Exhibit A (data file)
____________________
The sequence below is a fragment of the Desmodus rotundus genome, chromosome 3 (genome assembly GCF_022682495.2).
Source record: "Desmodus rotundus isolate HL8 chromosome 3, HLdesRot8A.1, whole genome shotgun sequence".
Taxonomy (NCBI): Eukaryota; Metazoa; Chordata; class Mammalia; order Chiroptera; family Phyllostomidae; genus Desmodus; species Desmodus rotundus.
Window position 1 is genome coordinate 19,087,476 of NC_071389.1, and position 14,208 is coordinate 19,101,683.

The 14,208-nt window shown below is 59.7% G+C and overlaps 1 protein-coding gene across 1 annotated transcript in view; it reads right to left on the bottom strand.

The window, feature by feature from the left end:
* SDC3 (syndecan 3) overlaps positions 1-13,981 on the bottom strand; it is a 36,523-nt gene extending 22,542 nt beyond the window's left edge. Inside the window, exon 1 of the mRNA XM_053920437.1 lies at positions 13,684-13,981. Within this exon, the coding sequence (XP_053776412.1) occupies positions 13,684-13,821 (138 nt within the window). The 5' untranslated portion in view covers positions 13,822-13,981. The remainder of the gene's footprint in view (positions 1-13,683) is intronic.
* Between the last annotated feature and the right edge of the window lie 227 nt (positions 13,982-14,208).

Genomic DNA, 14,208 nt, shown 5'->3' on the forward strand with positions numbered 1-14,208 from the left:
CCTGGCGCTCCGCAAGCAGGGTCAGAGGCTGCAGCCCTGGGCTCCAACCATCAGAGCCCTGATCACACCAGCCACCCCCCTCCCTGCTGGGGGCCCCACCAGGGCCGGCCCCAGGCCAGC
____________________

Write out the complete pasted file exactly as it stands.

The sequence below is a fragment of the Desmodus rotundus genome, chromosome 3 (genome assembly GCF_022682495.2).
Source record: "Desmodus rotundus isolate HL8 chromosome 3, HLdesRot8A.1, whole genome shotgun sequence".
Taxonomy (NCBI): Eukaryota; Metazoa; Chordata; class Mammalia; order Chiroptera; family Phyllostomidae; genus Desmodus; species Desmodus rotundus.
Window position 1 is genome coordinate 19,087,476 of NC_071389.1, and position 14,208 is coordinate 19,101,683.

The 14,208-nt window shown below is 59.7% G+C and overlaps 1 protein-coding gene across 1 annotated transcript in view; it reads right to left on the bottom strand.

The window, feature by feature from the left end:
* SDC3 (syndecan 3) overlaps positions 1-13,981 on the bottom strand; it is a 36,523-nt gene extending 22,542 nt beyond the window's left edge. Inside the window, exon 1 of the mRNA XM_053920437.1 lies at positions 13,684-13,981. Within this exon, the coding sequence (XP_053776412.1) occupies positions 13,684-13,821 (138 nt within the window). The 5' untranslated portion in view covers positions 13,822-13,981. The remainder of the gene's footprint in view (positions 1-13,683) is intronic.
* Between the last annotated feature and the right edge of the window lie 227 nt (positions 13,982-14,208).

Genomic DNA, 14,208 nt, shown 5'->3' on the forward strand with positions numbered 1-14,208 from the left:
CCTGGCGCTCCGCAAGCAGGGTCAGAGGCTGCAGCCCTGGGCTCCAACCATCAGAGCCCTGATCACACCAGCCACCCCCCTCCCTGCTGGGGGCCCCACCAGGGCCGGCCCCAGGCCAGC